Top-down and bottom-up techniques are performed simultaneously before combining them. The topmost module (like the user interface) gets tested using stubs. The lowest modules are merged into clusters and tested using drivers.

Testers integrate and test upper and lower-level modules once these steps are successful.

The sandwich testing strategy is best suited for larger projects composed of several modules. Below are some of its main advantages:

  • It allows parallel or simultaneous testing.
  • It saves time.
  • It allows for more testing coverage.

However, the sandwich approach might not be best for every project. It could be costly, especially as it involves multiple simultaneous levels of testing. It could also be tricky to navigate projects with many dependencies between modules.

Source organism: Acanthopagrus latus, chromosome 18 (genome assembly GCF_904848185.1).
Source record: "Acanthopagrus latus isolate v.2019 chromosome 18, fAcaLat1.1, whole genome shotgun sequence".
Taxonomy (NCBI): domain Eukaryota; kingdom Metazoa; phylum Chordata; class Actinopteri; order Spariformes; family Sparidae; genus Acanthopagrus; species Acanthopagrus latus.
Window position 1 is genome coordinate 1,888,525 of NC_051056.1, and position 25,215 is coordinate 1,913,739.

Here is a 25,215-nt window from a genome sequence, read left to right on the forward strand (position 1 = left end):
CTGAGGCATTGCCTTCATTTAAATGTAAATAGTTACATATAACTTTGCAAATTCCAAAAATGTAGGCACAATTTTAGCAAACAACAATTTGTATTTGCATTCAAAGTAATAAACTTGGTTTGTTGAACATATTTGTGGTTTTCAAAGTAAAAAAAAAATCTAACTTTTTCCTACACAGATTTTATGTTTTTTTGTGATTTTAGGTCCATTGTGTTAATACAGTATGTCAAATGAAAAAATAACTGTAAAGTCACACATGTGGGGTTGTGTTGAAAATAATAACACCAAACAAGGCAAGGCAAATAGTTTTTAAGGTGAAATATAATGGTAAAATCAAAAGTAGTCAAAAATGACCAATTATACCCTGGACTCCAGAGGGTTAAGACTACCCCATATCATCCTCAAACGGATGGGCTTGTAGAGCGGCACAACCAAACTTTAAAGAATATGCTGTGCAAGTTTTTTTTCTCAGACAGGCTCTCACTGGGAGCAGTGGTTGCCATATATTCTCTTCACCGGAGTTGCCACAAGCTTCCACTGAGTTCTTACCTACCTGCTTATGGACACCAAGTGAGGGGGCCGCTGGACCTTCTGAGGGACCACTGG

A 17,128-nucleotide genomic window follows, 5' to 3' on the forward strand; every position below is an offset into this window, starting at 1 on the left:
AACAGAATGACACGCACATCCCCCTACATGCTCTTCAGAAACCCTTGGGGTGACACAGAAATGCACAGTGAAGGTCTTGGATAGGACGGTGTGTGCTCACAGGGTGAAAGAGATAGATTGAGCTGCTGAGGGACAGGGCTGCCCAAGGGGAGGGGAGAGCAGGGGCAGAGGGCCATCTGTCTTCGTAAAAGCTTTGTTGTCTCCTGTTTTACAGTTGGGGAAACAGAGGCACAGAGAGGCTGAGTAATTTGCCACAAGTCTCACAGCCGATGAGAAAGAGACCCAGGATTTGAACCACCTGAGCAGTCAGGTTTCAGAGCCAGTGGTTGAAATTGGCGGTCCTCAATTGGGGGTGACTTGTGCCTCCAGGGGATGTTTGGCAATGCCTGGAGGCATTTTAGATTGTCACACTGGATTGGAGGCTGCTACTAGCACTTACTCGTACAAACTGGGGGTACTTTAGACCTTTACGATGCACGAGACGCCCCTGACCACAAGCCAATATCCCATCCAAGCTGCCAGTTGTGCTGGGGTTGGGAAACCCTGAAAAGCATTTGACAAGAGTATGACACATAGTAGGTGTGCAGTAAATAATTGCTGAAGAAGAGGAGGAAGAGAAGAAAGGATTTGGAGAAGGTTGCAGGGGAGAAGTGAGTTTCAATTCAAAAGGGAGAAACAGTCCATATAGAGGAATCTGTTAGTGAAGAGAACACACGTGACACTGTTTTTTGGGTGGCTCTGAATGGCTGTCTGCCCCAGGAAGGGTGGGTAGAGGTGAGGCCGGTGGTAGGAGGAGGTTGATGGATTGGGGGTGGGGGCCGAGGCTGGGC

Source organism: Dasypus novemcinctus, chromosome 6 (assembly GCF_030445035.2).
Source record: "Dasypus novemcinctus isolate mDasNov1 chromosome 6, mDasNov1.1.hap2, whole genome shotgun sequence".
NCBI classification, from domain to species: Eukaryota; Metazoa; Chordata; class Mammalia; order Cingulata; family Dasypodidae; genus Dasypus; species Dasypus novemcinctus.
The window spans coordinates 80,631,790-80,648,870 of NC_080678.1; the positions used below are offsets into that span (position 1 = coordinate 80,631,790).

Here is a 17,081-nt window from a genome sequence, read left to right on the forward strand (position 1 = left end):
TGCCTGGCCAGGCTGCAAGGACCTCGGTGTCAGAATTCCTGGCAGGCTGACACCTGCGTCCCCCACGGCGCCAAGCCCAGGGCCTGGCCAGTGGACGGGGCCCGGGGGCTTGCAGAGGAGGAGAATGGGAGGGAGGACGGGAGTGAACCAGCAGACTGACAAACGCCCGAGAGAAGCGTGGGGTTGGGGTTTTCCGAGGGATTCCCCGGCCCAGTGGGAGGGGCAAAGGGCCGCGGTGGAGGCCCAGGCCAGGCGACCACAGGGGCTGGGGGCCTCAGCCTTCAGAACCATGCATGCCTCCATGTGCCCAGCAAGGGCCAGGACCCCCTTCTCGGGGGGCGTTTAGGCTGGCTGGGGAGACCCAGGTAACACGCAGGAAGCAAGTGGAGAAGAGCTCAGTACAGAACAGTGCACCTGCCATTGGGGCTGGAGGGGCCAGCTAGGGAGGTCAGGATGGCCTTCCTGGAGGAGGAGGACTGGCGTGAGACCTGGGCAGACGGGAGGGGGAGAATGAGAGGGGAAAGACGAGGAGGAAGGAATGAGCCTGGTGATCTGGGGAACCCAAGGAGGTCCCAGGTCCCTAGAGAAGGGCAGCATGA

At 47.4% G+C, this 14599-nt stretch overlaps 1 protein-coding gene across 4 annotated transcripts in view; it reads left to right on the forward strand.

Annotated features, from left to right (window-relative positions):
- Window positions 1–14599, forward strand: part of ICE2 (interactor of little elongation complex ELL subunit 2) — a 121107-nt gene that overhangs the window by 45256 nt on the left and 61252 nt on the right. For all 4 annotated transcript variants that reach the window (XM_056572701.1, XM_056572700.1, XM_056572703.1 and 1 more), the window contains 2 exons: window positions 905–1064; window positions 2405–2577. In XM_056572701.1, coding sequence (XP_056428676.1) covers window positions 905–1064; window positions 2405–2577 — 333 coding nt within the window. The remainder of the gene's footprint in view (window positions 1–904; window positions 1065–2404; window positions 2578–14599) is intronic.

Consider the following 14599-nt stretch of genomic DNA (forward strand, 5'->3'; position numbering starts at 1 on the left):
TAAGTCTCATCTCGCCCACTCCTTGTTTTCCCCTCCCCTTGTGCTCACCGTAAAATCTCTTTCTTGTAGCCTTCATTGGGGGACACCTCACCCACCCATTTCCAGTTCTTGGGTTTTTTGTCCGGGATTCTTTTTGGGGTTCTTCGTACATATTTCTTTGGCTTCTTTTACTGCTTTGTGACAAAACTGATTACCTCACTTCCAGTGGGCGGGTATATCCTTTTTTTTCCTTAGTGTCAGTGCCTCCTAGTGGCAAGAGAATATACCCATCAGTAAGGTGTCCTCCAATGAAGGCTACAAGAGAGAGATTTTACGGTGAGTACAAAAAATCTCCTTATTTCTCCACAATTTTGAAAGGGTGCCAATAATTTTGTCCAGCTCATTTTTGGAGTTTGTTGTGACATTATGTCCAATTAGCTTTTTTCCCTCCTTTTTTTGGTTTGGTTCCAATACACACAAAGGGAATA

Big bang method

In the big bang approach, all modules across different levels are tested and integrated simultaneously. Once your team completes all codes and modules, you can test the complete system in one go. There are no partitions or placeholders.

This method’s most significant advantage is that it is one of the quickest and most cost-effective testing methods available. If successful, you only need to perform one round of testing.

However, this advantage only applies if the modules and test cases have no errors. Otherwise, you will need to split the project into smaller units to find the defect, which can be time-consuming.

The big bang method is best suited for smaller and simpler software projects. Spotting errors are easier to do with fewer modules and subsystems.

Pro Tip